Let Your Voice Be Heard
Attend the next BCMS Board Meeting
Wednesday, March 11, 2020
6:00 p.m.
Doylestown Hospital
595 W State St.
Doylestown, PA 18901
Email buckscms@pamedsoc.org to RSVP
Save the Date!
Healing the Healer - Physician Burnout Symposium
Saturday, March 28, 2020
150 McCloskey Road
Flourtown, PA 19031

Symposium Schedule
8:00 AM - Breakfast
8:30 AM - 1:00 PM - Symposium  

A Message from The President
I am honored to be the incoming President of the Bucks County Medical Society, for the 2020 term. This is actually my second term; my first one was in 1997, 12 years after I moved to Bucks County and became a member of the society. Since then there have been marked changes in the practice of medicine, but one thing has remained constant and that is the need for robust Pennsylvania and county societies to represent the physicians who are trying to do the best job feasible in a very trying environment.

I believe the most critical situation is the tort environment. Physicians worry about being sued every day they go to work. If patients don’t listen to their advice, they can be sued. If the patient is in a difficult situation where either choice can have bad consequences, they can be sued. And even if things work out well, but there is a feeling that things just didn’t move quick enough, they can also be sued. Act 27 and the Pennsylvania Supreme Court's subsequent adoption of Rule 1006 gave partial relief, but certainly not enough and yet the trial bar is actively trying to dismantle it and is starting by going after the “Change in Venue” component of the Act. If they succeed in this aspect, not only would this cause major effects on the practice of medicine, raising rates to be insured, increasing litigation and worsening the need to practice defensive medicine, but I believe they will then go after other aspects of the Act until the malpractice environment will be in serious meltdown. The physicians will be left with the choice of quitting practice, moving to another state or trying to hold on, further increasing the stress of the practice of medicine. If for no other reason, having a strong medical society to attempt to counter the trial bar is reason enough to support the society.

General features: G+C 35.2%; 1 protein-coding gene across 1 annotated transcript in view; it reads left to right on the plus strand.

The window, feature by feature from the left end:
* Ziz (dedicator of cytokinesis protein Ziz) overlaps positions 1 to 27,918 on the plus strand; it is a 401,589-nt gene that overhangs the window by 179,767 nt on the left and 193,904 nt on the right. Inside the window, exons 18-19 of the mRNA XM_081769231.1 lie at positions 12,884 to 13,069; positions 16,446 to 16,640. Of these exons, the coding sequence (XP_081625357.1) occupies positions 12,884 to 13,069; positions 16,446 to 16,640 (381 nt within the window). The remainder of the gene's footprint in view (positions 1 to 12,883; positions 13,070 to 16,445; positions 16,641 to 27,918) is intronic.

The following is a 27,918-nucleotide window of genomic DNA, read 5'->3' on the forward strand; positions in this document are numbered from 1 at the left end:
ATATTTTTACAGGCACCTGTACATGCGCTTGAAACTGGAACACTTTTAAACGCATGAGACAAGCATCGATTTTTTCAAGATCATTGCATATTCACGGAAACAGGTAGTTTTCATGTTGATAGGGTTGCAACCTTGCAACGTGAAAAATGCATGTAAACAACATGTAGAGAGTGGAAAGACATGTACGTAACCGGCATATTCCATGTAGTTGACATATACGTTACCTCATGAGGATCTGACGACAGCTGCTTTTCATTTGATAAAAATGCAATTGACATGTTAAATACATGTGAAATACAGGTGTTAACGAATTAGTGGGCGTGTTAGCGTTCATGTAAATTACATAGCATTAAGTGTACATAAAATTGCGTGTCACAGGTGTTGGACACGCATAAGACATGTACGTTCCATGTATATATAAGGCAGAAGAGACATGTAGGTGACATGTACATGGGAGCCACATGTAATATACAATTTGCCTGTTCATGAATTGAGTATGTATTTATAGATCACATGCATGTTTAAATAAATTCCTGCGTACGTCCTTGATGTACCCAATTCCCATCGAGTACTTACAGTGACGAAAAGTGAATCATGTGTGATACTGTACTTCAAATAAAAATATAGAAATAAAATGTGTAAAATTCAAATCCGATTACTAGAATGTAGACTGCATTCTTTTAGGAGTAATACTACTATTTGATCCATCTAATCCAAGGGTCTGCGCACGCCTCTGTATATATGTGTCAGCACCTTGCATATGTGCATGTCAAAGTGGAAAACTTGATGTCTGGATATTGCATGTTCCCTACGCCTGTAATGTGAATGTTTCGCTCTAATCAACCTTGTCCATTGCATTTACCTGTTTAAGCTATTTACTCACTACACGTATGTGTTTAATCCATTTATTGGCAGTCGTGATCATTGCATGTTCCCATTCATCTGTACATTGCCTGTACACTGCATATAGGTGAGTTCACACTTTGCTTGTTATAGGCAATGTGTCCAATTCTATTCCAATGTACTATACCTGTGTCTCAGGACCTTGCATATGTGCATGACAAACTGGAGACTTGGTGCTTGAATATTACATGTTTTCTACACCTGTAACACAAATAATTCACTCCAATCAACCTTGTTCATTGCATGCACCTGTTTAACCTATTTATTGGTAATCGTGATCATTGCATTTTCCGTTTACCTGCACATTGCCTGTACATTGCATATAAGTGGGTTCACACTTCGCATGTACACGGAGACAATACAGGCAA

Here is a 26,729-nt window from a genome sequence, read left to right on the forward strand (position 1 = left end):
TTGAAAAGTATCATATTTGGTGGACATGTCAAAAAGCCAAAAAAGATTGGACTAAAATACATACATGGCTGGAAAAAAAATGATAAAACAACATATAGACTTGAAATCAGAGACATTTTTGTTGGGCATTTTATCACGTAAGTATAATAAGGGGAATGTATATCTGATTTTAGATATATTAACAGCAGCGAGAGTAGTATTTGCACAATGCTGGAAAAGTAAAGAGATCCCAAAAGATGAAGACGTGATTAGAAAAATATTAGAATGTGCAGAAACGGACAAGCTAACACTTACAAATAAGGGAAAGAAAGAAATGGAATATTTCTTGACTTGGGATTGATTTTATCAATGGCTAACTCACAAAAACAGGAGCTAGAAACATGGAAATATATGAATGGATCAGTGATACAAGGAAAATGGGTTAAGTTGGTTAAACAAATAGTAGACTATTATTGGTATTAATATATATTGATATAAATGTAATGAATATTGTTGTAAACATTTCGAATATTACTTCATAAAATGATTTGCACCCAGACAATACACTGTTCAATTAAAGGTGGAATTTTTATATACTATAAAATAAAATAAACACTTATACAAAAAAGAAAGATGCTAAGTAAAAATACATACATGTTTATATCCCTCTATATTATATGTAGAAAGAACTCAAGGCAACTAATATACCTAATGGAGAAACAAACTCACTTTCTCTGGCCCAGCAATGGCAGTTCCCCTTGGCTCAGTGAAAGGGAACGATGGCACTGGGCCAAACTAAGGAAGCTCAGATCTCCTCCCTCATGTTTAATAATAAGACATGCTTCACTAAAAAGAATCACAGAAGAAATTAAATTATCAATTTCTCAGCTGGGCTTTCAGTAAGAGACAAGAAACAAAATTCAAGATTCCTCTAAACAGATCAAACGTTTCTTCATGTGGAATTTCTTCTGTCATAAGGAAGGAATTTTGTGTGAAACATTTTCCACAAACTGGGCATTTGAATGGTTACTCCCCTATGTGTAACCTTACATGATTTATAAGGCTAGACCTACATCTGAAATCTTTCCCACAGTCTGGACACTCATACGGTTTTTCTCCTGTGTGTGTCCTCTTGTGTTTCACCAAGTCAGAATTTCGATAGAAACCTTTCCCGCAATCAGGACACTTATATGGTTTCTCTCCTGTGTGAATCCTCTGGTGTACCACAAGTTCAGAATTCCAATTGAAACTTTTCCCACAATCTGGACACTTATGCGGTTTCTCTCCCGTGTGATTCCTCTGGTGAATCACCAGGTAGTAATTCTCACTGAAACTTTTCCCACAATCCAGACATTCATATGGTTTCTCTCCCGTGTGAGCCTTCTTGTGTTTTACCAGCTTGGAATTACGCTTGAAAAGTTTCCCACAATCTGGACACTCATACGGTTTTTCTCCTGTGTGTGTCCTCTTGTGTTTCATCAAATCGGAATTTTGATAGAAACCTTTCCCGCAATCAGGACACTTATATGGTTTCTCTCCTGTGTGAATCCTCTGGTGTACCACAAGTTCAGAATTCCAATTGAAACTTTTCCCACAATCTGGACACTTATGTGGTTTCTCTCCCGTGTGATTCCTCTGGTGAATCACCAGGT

There are other aspects of practicing medicine that also need our societies to be involved. As an example, clunky EHR systems that are designed to satisfy the requirements of the insurance industry and government mandates, but work counter to actually taking care of patients have become a major issue. A group of us representing the county medical society met with our Congressman, Brian Fitzpatrick and spent time explaining how this is making providing care incredibly more difficult.

Then there is the insurance industry. Wall Street loves the current situation and refers to the health insurance industry as a money-making machine. Where does that money come from is what I would ask. It comes from physicians and others who actually provide the care not getting paid for services provided or getting paid at rates that are so low that it is impossible to stay in practice. Why is it that when a Medicaid HMO is bought by another insurer, it is bought for billions of dollars, but physicians are paid so little by them that few physicians can afford to belong? How is it that executives of insurance companies become wealthy, but physicians fear their their reimbursement rates cut to levels that are no longer sustainable to stay in independent practice and have to become employed physicians of large health care entities? The only thing that scares a practicing physician more than the current situation is the fear of what could happen if we move into a national system such as Medicare for All.